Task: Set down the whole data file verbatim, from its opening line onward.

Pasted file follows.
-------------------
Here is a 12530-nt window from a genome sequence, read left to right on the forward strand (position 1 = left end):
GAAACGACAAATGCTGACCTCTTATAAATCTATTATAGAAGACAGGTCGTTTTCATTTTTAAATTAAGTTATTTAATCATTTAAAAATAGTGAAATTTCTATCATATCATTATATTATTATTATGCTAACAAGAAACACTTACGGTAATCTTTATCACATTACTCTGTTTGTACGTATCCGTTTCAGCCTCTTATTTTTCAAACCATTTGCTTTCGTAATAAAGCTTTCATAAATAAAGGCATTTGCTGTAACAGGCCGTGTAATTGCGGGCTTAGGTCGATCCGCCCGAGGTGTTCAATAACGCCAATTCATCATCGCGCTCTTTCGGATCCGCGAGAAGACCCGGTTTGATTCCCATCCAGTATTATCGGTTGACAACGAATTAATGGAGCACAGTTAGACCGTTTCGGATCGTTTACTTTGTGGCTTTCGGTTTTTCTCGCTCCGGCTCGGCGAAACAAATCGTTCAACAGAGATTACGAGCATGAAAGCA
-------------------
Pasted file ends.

Here is a 12530-nt window from a genome sequence, read left to right on the forward strand (position 1 = left end):
GAAACGACAAATGCTGACCTCTTATAAATCTATTATAGAAGACAGGTCGTTTTCATTTTTAAATTAAGTTATTTAATCATTTAAAAATAGTGAAATTTCTATCATATCATTATATTATTATTATGCTAACAAGAAACACTTACGGTAATCTTTATCACATTACTCTGTTTGTACGTATCCGTTTCAGCCTCTTATTTTTCAAACCATTTGCTTTCGTAATAAAGCTTTCATAAATAAAGGCATTTGCTGTAACAGGCCGTGTAATTGCGGGCTTAGGTCGATCCGCCCGAGGTGTTCAATAACGCCAATTCATCATCGCGCTCTTTCGGATCCGCGAGAAGACCCGGTTTGATTCCCATCCAGTATTATCGGTTGACAACGAATTAATGGAGCACAGTTAGACCGTTTCGGATCGTTTACTTTGTGGCTTTCGGTTTTTCTCGCTCCGGCTCGGCGAAACAAATCGTTCAACAGAGATTACGAGCATGAAAGCA